And at the heart of our conservation efforts are simply values that people in our country hold. We make decisions based on our values, no matter how much we say we like to be science-based. We have to be a lot more introspective about how we do that.
FSL: What is the most difficult aspect of marine mammal research?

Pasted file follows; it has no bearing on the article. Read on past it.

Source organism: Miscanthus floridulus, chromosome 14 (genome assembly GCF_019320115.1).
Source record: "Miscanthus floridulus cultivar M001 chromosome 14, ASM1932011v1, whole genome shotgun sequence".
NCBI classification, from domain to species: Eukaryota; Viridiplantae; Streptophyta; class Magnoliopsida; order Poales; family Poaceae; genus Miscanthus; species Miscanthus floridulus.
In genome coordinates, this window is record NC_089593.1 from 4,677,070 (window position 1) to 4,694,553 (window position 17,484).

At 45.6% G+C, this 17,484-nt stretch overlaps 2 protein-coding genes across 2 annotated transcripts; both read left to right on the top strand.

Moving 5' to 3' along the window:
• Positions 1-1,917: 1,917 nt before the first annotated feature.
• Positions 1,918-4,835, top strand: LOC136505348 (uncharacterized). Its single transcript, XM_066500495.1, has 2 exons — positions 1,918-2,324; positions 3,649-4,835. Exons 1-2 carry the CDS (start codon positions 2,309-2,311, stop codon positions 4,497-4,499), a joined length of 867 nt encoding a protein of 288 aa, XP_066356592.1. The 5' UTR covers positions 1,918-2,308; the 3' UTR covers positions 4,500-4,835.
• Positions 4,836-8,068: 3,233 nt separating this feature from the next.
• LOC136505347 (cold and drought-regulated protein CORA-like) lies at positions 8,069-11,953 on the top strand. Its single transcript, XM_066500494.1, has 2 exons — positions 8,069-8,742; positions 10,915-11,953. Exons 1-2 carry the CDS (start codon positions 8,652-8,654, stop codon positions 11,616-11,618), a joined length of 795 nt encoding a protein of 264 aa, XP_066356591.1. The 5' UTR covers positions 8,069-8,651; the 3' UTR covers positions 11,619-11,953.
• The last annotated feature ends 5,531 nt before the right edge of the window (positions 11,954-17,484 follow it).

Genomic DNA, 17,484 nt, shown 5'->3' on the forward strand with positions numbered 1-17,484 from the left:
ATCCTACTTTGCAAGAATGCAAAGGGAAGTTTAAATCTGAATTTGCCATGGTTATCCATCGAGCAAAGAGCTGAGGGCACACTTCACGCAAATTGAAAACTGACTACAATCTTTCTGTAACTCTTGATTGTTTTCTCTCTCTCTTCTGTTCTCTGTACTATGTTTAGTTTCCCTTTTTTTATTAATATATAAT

TR: I think the most difficult aspect of doing research on marine mammals is conveying the importance of that research to the public so they continue to understand, appreciate and support efforts to conserve our marine environments. That’s particularly difficult now because we are having other crises: budget, health care, war and social unrest, energy, and so on. All of these things detract from environmental conservation and policy. If we cannot figure out how to make people more aware of that and adapt our behavior accordingly, I’m not sure that doing a lot of research is necessarily going to solve the problem.